Good Teachers in the world sacrifice themselves trying to change their student’s’ mind to improve the world

    Like

    • Karin says:

      Thank you for connecting the heart that goes into teaching. Recently, when the media publishes the topics of salary.. others reacted so impulsively. Do the math on these numbers and you’ll see that all the negotiations from the past 10 years are below the rate of inflation yearly. Every teacher has taken a pay decrease knowing that it is in the best interest of the students to negotiate other terms that affect learning. The salary discussions this time are to maintain wages at the rate of inflation. As a teacher, I focus upon the environment for the students first. As a mom and wife in a family of 5, I wish more people to stop and think about the consideration of how the media and Government are spinning their side of the story.. the cost of living factor is an important consideration before making a judgment about wage negotiations from the news.

      Like

    • Bonnie says:

      Teachers are wonderful and here is wishing more parents could actually see what is really going on within the school where your children are being taught.

      Like

  2. Annie Johnston says:

    A reminder to al. AT least 85 to 90% percent of juvenile delinquents are learning disabled and without their assistance in schools and tools to teach them how to read means those kids end up in prisons. And then they don’t help them to learn in prisons except the bad things so the circle of non learning life skills continues. DON’T CUT TEACHERS FOR GOD’S SAKE. Just think for a minute, what would you be if you didn’t have teachers to teach you when you were young? Not everyone is born with a brilliant mind and can figure things out on their own!!! Politicians should stop being so selfish only thinking forward to their next election. This does’t mean all politicians are like that but too many are. Would you like your own kids treated poorly in school? Answer honestly and do something about it for all kids in schools!!!

    Like

  3. Brenda Kopec says:

    In a society that continues to value our entertainment over our teachers, this was a refreshing viewpoint because nurses are undervalued as well. I realize that entertainment was never mentioned in this piece but come on!! It’s ENTERTAINMENT for gosh sakes! Teachers and Nurses save this world-let’s give them the resources and the salaries that they deserve.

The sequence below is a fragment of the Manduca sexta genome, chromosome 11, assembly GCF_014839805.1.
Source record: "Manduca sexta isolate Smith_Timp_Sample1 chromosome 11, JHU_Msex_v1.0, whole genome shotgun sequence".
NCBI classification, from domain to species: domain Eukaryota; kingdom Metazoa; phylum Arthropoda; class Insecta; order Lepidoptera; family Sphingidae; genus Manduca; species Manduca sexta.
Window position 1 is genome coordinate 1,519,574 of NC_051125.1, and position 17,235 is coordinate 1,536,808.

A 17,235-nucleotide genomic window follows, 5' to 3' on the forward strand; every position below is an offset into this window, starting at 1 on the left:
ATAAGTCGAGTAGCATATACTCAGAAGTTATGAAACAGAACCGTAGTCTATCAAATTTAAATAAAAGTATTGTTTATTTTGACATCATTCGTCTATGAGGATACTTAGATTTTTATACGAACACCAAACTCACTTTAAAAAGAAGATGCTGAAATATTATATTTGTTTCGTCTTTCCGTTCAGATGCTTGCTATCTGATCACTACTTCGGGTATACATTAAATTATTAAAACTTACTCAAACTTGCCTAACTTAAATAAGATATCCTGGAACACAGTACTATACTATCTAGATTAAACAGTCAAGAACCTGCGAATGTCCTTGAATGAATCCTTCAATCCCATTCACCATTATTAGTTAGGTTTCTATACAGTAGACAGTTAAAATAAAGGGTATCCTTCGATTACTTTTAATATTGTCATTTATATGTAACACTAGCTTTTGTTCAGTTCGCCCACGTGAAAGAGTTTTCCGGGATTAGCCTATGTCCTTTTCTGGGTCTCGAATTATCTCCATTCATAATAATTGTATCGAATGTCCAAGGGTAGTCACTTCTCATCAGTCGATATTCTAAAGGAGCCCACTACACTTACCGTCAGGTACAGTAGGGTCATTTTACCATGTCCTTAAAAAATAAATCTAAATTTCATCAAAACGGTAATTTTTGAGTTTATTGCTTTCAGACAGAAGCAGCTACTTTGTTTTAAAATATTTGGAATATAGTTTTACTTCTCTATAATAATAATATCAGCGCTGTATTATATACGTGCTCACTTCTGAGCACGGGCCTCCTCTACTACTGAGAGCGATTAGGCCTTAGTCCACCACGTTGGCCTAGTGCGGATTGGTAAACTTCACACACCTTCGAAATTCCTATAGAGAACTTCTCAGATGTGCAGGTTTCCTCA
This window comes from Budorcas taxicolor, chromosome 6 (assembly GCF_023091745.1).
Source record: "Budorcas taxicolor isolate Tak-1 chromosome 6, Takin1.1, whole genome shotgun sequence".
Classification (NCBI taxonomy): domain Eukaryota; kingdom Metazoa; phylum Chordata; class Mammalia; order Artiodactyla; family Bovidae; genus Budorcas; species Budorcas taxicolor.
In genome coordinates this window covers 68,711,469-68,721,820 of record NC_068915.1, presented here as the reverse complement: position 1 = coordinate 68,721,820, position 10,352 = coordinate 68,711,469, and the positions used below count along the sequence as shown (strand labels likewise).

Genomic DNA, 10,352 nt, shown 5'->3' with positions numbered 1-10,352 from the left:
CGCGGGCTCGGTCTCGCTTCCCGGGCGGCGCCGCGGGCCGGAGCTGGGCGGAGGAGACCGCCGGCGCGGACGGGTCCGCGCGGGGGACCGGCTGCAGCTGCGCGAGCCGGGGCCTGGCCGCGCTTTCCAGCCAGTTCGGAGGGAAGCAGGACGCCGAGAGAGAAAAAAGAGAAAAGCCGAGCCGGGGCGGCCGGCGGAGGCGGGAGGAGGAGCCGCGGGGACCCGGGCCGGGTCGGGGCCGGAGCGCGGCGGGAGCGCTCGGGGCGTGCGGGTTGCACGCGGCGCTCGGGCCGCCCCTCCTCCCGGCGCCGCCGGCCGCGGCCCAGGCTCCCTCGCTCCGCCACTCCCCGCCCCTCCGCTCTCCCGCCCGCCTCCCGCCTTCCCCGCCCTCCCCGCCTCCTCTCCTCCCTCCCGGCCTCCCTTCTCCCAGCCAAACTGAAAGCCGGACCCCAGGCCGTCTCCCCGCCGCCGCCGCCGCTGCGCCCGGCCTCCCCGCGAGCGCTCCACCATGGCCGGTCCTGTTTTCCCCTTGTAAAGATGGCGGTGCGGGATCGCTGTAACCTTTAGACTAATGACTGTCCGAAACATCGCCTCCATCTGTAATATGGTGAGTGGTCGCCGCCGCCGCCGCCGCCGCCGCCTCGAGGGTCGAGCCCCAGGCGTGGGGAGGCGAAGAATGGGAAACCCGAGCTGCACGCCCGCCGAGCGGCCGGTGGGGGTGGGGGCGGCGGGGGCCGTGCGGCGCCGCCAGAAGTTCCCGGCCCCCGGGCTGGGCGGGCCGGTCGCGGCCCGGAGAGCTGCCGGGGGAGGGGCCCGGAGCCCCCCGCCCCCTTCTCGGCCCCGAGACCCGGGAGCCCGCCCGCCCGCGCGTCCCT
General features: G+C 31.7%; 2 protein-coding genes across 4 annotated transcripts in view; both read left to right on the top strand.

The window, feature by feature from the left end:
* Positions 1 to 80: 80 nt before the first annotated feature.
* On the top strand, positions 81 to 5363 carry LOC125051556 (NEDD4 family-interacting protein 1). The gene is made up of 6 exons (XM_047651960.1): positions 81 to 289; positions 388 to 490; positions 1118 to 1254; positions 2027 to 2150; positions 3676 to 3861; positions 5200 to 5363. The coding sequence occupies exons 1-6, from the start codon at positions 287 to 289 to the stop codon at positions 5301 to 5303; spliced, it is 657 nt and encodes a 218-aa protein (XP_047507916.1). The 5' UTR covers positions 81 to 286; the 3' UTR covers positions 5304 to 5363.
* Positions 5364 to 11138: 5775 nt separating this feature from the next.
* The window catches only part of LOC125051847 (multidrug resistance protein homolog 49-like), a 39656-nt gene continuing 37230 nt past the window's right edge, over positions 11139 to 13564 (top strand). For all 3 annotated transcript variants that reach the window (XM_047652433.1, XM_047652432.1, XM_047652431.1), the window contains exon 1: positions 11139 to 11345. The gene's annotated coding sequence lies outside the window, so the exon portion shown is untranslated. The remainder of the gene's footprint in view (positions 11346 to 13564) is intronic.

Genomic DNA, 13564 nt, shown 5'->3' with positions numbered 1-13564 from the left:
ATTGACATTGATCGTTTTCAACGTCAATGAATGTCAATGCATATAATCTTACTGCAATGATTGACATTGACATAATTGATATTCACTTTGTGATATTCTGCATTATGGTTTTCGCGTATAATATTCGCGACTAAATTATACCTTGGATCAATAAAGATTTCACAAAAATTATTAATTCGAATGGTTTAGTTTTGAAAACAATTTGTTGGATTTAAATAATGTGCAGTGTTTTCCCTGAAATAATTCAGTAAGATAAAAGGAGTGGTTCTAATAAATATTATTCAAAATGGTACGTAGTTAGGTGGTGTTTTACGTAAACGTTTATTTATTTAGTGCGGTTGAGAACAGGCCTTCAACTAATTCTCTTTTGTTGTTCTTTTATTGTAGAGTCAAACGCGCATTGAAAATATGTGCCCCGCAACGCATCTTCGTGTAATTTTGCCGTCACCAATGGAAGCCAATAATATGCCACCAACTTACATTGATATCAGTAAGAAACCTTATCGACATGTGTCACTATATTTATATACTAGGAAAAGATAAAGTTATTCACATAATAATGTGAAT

Like

  4. Celia Stewart says:

    I ,as a retired nurse of many years, applaud the nurse who wrote this fine piece!!!
    He/she is right on the money when she says that our teachers made our careers possible!
    God bless our teachers of today who have to be “all things to all people”.
    May our Government “get this” and give them what they are asking for and deserve!!

    Like

  5. Lisa says:

    Thank you! Your words of appreciation mean so much. You’ve brought me to tears 😭. It is such a hard thing to continually hear that you are “greedy”, “self-serving” and “holding children hostage”, when all we really want is a great place for children to learn and grow and become the best people they can be.
    I appreciate you, not just for your kind words, but for what you do too. Each of us brings our own strengths to the world and I truly understand your strengths and what you Bring to your career too. We all need each other. ❤️

    Like

  6. Angie says:

    For a bit of turnaround….I’m a teacher of 20 years who just happens to have a couple of overlapping chronic diseases. On multiple occasions, nurses have collectively soothed my anxieties, brought levity to serious moments, kept me sane, and, of course, helped me heal. So, thank you! Without nurses, I could not be a teacher!

    Like

  7. Karen Donovan says:

    Thank you so much for your wise and kind words!! And thank you for the work you all do. We do appreciate you and understand the rediculous expectations to save a buck!

    Like

  8. Cidalia says: